Nepali Times
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Think nationally, act locally


KUNDA DIXIT


The results of this year's Himalmedia Public Opinion Survey 2012 that were released last week proved once more that the main concern of most Nepalis are mundane day-to-day issues like jobs, education, health, or roads. Politics figures way down on their list, and when it does, there is widespread disillusionment with politicians at the national and local levels.

But what is even more surprising is that compared to the cynicism and disenchantment in the capital with the state of the country, most Nepalis are upbeat about the future and think there have been marked improvements in development. This is borne out by statistics that show dramatic improvements in Nepal's literacy rate, child and maternal survival and the spread of roads over the past decade.

The 3,210 respondents in 38 districts across Nepal were asked in which areas they have seen improvements. More than 61% ticked roads, showing that most Nepalis equate 'development' with road access. Of these, more people in the Himal (85%) than in the Pahad (50%) and Tarai (41%) felt there had been progress in roads.

In response to another question about the state of the country compared to last year, there was a dramatic decrease in the number of don't know/can't say answers. People seem more outspoken, not afraid to voice their opinions, but not always to complain. Sixty per cent of respondents felt things were improving, or were hopeful they would improve.

Interestingly, more people in eastern Nepal and in the Tarai felt things were getting worse, and that they wouldn't improve. Disaggregated data shows that more men than women felt things were getting worse as did city-dwellers, educated, hill 'upper' caste, Newars and Madhesis. When those who felt things were getting worse were asked who was responsible, nearly one-third blamed the Maoists and 27% felt 'the government' was responsible. Various ethnic groups, it was felt, were responsible for strikes and shutdowns in the poll which was conducted in the third week of April.

In all three regions and from east to west, most people thought political violence, extortion, property seizures, and crime have gone down in the past two years.

When asked to name the three main problems the country faced, more than three-fourths of the 3,210 respondents cited inflation, and more women (81%) were worried about price rises than men (71%). More among the illiterate (82.3%) felt inflation was a problem, whereas the educated ranked corruption higher. In fact, the corruption perception index rose from 56% in the Himalmedia Poll last year to 75% this year.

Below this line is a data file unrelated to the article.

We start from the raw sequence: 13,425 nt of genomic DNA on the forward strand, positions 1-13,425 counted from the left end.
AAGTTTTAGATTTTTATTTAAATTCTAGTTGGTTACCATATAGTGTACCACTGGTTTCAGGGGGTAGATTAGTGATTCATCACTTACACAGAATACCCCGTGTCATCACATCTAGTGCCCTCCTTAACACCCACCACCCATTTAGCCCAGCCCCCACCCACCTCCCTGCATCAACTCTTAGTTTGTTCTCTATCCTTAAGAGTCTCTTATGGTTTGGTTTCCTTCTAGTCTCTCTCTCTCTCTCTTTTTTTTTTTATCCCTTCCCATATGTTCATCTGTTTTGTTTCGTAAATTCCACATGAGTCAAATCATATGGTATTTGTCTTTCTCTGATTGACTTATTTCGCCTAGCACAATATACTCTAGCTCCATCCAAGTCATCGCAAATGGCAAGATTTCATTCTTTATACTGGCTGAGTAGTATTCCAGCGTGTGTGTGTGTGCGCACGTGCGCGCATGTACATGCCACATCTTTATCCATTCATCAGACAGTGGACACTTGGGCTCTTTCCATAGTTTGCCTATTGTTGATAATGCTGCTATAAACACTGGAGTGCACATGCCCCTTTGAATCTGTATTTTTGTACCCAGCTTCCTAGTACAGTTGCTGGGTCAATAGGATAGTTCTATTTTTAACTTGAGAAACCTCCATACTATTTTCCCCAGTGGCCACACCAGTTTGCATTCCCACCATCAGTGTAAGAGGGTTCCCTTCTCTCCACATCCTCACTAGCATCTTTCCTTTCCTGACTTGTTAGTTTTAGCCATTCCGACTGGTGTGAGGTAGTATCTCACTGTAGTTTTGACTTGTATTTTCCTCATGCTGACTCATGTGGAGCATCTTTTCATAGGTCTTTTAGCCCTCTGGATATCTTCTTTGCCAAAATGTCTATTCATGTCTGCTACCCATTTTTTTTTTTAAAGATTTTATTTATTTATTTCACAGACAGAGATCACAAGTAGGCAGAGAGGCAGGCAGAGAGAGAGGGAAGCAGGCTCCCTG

Asked which institutions they trusted the most, respondents still held the media in high regard both at the national and local level and felt journalists were doing an even better job than before. However, the police and civil service were not held in such high regard. At the local level more than half the respondents said their trust in local politicians had dropped in the past four years. Surprisingly, the erosion of trust of the VDC and municipalities was not as marked, with 29% thinking they were doing a better job and half saying they were the same.

There is a feeling that local service delivery has improved across the board in health, education, roads and drinking water, but there was frustration over the lack of progress in electricity and garbage disposal.

People in the west and mid-western districts were most positive about improvements in road access.

If that is the case, respondents were asked, what should be done to improve basic services? The top three answers were: hand over management to local communities (21.5%), increase local budgets (21.2%) and remove political interference (18.8%). Asked when there should be new local elections, 41% said 'right away' and 26% said after the new constitution but before the general election. There seems to be an obvious correlation in the minds of people between accountable elected officials and service delivery.

Alas, at the rate things are going the people seem to have less and less respect for local leadership of the political parties with most equating them with discredited national leaders.

These results, together with the popularity surge of Baburam Bhattarai, the plummeting support for Pushpa Kamal Dahal and the negligible endorsement for the leaders of the NC, UML and Madhesi Front, provide one big message to our leaders: work on integrity and performance, listen to the people and maybe they will vote for you in the next election.

HimalMedia Public Opinion Survey 2012: Complete Poll Data

See also:
Make-or-break media

Voters' voice

More things change more they stay the same

The terrain shifts

The times they are changing, ANURAG ACHARYA



1. Ramprasad
Survey done without any statistically analysis...you can't come to any conclusion from this survey...

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(11 JAN 2013 - 17 JAN 2013)


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